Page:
While the scheme to set up a phony lumber company in Mexico as a cover for the helicopter operation may look Rube Goldbergian to some of us, the jury could have believed it was not insuperably difficult in Jones' eyes. Still, it did present complications and it is no wonder Jones wanted the deep-pockets partner to go on the ground and be satisfied to incur the necessary large expense. In Mexico, as in most other countries, government authorities want to know all about businesses that foreigners plan to set up in their territories. There would be tax, labor law, immigration, and doubtless many other problems. For the cover business to be plausible, there would have had to be a lumber supply in hauling which the helicopters could be usefully employed. We do not find in the evidence just what the helicopters would do with the lumber, but take judicial notice that helicopters are actually employed to remove fresh-cut timber from forests without use of logging roads. At any rate, the proposal that Segarra investigate on the ground was the impasse that wrecked the negotiations. Segarra would not go, and Jones would not agree unless he went.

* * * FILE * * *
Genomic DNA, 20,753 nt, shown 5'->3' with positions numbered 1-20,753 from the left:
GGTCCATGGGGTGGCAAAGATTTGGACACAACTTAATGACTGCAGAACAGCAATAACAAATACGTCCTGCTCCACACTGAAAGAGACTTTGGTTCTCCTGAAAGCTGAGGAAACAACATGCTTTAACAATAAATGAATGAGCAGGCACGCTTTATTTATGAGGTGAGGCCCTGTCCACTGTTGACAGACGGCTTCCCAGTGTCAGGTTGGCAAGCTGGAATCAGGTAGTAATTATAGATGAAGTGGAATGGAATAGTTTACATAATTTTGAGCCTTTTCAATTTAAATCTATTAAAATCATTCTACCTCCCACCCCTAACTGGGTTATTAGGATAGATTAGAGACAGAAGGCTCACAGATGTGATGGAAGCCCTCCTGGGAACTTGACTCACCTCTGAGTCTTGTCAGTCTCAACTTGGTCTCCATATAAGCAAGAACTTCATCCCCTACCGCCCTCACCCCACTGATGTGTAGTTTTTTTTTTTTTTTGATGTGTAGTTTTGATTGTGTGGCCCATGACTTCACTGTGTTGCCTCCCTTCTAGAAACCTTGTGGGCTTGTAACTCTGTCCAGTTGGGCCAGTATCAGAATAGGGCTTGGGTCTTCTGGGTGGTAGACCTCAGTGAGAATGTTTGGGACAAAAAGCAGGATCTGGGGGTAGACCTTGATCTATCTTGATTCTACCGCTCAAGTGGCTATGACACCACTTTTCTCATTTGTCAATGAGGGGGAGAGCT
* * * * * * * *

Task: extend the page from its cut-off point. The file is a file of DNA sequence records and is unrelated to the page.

This is a very fact-specific case. We have to start with this basic legal assumption: given an indictment for conspiracy under the statutes invoked by the grand jury in this case, an overt act is not a necessary component of the crime, but there must be an "agreement." United States v. Elledge, 723 F.2d 864 (11th Cir.1984). The government relies on this case more than any other. It too was a fact-specific case and no two cases have facts just alike: however, the government relies on this preliminary to the court's examination of the facts:


The defendants argue that although there was a great deal of conversation about drugs, these discussions were only preliminary to, and did not result in, any final criminal agreement to import and distribute marijuana. We examine the evidence here in some detail to see whether there was some evidence of a conspiracy or only evidence of preliminary discussions without any illegal agreement.